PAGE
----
“Central Banking before the Federal Reserve”

Professor of Economics, Jane Knodell

One reason the U.S. was late to create a central bank was that earlier renditions of central banks, the First and Second Banks of the United States (1791-1811 and 1816-1836, respectively), drew political fire as large, financially powerful corporations. Although both institutions performed well, it proved impossible for either to convince both a congressional majority and the President that they should continue to exist after their charters expired.  Why has the Federal Reserve Bank, also a center of concentrated financial power, succeeded in surviving where its predecessors failed?  An institutional comparison reveals that the Federal Reserve enjoys certain organizational advantages that the earlier central banks lacked.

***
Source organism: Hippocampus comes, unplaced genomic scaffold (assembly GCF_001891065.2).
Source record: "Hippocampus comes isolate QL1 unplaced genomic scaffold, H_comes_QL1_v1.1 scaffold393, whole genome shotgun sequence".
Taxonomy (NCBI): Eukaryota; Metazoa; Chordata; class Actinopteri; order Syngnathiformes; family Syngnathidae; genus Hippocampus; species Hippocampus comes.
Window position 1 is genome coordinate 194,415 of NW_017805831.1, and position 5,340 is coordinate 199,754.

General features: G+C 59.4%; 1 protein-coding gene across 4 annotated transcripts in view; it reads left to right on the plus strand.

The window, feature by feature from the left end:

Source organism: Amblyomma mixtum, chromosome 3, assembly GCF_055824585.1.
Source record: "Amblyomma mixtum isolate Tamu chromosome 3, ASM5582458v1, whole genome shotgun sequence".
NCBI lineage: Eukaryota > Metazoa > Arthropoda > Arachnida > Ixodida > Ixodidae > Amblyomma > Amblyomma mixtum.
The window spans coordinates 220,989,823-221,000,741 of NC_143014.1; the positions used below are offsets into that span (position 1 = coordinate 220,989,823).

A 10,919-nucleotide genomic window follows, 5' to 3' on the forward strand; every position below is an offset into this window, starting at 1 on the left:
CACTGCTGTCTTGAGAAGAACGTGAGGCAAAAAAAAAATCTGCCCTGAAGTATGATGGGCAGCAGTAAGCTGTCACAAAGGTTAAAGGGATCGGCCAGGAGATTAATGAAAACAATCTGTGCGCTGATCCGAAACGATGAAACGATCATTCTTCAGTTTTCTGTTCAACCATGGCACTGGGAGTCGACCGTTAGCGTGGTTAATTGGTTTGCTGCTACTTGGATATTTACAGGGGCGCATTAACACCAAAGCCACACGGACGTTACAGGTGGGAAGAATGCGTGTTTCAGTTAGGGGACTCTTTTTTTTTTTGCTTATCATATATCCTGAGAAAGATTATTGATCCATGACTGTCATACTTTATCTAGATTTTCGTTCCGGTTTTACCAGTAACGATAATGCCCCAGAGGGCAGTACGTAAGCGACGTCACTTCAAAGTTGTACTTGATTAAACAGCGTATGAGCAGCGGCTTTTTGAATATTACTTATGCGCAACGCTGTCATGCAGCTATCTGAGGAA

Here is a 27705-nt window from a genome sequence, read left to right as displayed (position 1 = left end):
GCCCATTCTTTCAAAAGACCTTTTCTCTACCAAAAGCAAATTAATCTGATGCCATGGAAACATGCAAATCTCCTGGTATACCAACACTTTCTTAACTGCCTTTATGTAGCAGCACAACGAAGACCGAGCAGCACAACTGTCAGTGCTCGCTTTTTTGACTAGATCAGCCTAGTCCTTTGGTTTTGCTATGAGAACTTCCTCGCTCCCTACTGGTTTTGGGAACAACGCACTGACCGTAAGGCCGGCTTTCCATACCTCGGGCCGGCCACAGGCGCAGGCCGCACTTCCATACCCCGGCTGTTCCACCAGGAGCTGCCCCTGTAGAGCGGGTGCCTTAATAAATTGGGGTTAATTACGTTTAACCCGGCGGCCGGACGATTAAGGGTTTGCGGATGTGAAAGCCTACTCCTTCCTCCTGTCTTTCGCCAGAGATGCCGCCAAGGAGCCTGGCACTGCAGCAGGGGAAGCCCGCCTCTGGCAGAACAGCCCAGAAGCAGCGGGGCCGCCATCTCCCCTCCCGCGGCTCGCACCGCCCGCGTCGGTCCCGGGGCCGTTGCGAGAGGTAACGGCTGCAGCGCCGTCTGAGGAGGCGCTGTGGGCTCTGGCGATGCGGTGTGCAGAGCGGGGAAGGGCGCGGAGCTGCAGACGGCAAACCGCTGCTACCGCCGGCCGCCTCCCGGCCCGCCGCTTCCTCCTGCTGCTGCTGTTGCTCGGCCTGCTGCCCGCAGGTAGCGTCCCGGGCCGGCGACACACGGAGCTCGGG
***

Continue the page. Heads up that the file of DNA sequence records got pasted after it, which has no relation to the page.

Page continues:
Video (mp4)
Audio (mp3)

The College of Arts and Sciences Full Professor Lecture Series was designed to recognize faculty newly promoted to full professor rank.

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